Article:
The common name "warts" (verrucae) refers to harmless skin growths that result from an infection of the superficial skin layers with so-called "wart viruses" (scientifically: human papilloma viruses). In the field of foot care, we usually deal with the so-called vulgar warts.
Wart viruses multiply in the skin, the human papilloma viruses (HP viruses, HPV) are responsible for this. These then penetrate through small fine cracks in the skin and stimulate cell proliferation in these areas: A thicker callus develops, which then protrudes as a wart. The viruses are usually transmitted through skin contact, but objects can also be a transmission route. Especially when the skin is wet (e.g. when swimming), the layers of the skin swell and these pathogens can find their way into the skin and cause an infection. There is virtually no risk of infection via healthy skin, but when people suffer from a weakened immune system, the body sometimes cannot fight the pathogens.
In medicine, there are a variety of different warts. In practice, however, we often encounter the common wart (Verruca vulgaris), also known as a flat wart or mosaic wart. If the skin shows up as a small sharp border and there is also a skin bump, a wart could be assumed. Here it is the common wart that usually accounts for 70 per cent of all verrucous epithelial hyperplasia. Affected areas are usually hands, fingers, nail edges or soles of the feet. The surface can be smooth, rough, jagged or coarse. If there are plantar warts on the sole of the foot, they can certainly cause pain in pressure-loaded areas. However, warts are usually not painful.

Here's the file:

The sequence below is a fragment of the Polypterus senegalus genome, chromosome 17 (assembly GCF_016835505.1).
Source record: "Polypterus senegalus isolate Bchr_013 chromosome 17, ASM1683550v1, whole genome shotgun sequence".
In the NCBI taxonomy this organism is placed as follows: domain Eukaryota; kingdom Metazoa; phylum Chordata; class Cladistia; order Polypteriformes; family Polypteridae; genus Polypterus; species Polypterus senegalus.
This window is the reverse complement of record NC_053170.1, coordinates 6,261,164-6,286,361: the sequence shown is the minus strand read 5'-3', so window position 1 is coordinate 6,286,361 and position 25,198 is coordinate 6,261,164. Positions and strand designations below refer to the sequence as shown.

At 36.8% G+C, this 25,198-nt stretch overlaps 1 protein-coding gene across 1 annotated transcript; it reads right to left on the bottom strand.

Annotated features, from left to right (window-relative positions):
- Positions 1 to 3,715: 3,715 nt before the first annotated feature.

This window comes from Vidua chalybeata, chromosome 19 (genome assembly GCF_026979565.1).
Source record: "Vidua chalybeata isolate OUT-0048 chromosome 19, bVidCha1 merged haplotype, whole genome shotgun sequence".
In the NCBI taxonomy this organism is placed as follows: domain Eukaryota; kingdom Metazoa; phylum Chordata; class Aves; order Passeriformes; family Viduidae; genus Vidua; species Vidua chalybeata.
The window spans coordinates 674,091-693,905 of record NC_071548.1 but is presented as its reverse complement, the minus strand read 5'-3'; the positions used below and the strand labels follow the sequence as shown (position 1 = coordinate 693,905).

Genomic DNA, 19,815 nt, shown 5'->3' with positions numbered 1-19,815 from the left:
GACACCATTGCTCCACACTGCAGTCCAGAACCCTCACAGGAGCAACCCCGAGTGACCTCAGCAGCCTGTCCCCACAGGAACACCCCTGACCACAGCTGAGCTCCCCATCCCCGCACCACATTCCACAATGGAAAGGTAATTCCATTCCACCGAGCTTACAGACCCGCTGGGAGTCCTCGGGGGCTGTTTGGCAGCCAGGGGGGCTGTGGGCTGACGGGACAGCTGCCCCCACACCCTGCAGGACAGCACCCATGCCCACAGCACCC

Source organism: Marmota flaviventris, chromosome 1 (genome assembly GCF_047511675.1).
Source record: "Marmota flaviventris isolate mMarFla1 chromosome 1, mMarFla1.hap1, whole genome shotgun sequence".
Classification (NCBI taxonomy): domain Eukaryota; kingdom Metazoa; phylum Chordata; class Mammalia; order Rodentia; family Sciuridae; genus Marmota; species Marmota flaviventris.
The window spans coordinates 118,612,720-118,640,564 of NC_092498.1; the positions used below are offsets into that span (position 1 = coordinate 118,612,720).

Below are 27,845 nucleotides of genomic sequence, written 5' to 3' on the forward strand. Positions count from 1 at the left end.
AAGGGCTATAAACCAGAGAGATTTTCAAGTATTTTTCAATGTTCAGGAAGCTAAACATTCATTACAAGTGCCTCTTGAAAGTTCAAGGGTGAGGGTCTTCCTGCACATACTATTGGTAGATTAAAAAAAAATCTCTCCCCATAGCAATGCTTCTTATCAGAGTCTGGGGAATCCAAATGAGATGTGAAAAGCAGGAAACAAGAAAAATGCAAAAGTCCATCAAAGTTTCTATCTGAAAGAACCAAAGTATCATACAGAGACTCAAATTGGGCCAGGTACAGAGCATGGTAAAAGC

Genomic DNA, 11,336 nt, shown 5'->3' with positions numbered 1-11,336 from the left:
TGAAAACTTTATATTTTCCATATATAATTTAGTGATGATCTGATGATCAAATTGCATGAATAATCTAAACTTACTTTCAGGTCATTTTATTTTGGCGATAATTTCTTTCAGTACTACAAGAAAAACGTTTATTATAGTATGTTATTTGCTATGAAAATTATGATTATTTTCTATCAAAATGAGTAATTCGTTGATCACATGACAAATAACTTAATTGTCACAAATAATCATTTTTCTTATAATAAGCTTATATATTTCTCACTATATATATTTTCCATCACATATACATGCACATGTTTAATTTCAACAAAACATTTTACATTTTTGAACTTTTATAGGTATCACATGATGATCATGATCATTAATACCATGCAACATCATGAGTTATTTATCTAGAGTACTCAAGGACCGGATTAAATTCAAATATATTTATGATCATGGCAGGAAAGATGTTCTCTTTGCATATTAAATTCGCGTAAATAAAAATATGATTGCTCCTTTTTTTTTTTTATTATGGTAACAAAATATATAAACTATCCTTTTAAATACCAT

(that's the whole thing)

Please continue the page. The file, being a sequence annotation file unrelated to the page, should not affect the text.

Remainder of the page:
Warts have a jagged surface on the surface, which is reminiscent of a cauliflower. This word is therefore often used in connection with a wart diagnosis. Initially, the skin begins to form a pinhead-sized lump, which can easily grow to over the size of a pea. The surface is usually hard and nodular. Inside there are dark spots, so-called intralesional hemorrhages. The skin papillae are perforated and the wart may bulge upwards due to wart hemorrhage. The opposite happens on the sole of the foot: the bulge is pushed into the foot by the pressure load and then points this elevation inwards. There may be secondary warts in the edge area.
In order to treat warts effectively, you should be able to distinguish and isolate them from other diseases. Since they can easily be mistaken for corns on the plantar sole of the foot, a precise diagnosis is required here.
Treating warts often requires patience from the client and realistic judgment from the therapist. These treatments are very tedious and time-consuming. A year has passed quickly. Warts can be treated with a wide variety of remedies and not every application is suitable for every customer. There is no ultimate remedy for warts.
In the case of children, the so-called suggestive therapy has often proven itself in the first place. Suggestive therapies are able to increase the body's defences and thus fight the virus.
Preventive measures would be possible with children when they go to the swimming pool. In advance, the foot should be treated with a compact cream at home, which cannot be easily removed with water. In this way, the natural skin barrier could be strengthened and the water (chlorine) would not destroy the skin's protective layer so quickly. Dry well after going to the swimming pool and protect the skin again with a nourishing cream.
It is important that treatment is discussed in advance with a doctor. The individual products have different pharmacological modes of action. Which one is chosen should be discussed with the person concerned. It should be noted here that some products can certainly cause pain to develop.
Errors with consequences
The first mistake that can happen is that a wrong diagnosis is made and thus the therapy goal cannot be achieved. Improper use of a drug can lead to overreactions, allergies or even painful inflammation. In addition, the lack of success would be possible.